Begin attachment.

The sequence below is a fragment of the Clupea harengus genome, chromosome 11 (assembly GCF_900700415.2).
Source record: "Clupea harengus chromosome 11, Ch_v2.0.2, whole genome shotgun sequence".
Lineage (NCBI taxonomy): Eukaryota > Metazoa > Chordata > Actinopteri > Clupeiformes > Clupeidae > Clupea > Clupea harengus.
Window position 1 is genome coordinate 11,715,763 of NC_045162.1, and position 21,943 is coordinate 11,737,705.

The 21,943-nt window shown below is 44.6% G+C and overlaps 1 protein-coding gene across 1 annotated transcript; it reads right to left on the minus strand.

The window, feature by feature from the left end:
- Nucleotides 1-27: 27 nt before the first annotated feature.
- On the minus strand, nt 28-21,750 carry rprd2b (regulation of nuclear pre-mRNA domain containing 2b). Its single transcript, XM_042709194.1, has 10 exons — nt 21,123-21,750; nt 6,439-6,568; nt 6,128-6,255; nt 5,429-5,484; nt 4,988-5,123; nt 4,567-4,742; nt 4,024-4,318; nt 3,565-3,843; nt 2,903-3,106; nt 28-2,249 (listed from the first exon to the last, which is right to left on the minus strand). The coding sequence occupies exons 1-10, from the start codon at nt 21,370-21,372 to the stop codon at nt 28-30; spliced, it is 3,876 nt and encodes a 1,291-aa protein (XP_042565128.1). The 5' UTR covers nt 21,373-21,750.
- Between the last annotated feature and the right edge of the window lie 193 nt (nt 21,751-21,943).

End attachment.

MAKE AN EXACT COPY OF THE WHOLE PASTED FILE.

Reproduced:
The sequence below is a fragment of the Clupea harengus genome, chromosome 11 (assembly GCF_900700415.2).
Source record: "Clupea harengus chromosome 11, Ch_v2.0.2, whole genome shotgun sequence".
Lineage (NCBI taxonomy): Eukaryota > Metazoa > Chordata > Actinopteri > Clupeiformes > Clupeidae > Clupea > Clupea harengus.
Window position 1 is genome coordinate 11,715,763 of NC_045162.1, and position 21,943 is coordinate 11,737,705.

The 21,943-nt window shown below is 44.6% G+C and overlaps 1 protein-coding gene across 1 annotated transcript; it reads right to left on the minus strand.

The window, feature by feature from the left end:
- Nucleotides 1-27: 27 nt before the first annotated feature.
- On the minus strand, nt 28-21,750 carry rprd2b (regulation of nuclear pre-mRNA domain containing 2b). Its single transcript, XM_042709194.1, has 10 exons — nt 21,123-21,750; nt 6,439-6,568; nt 6,128-6,255; nt 5,429-5,484; nt 4,988-5,123; nt 4,567-4,742; nt 4,024-4,318; nt 3,565-3,843; nt 2,903-3,106; nt 28-2,249 (listed from the first exon to the last, which is right to left on the minus strand). The coding sequence occupies exons 1-10, from the start codon at nt 21,370-21,372 to the stop codon at nt 28-30; spliced, it is 3,876 nt and encodes a 1,291-aa protein (XP_042565128.1). The 5' UTR covers nt 21,373-21,750.
- Between the last annotated feature and the right edge of the window lie 193 nt (nt 21,751-21,943).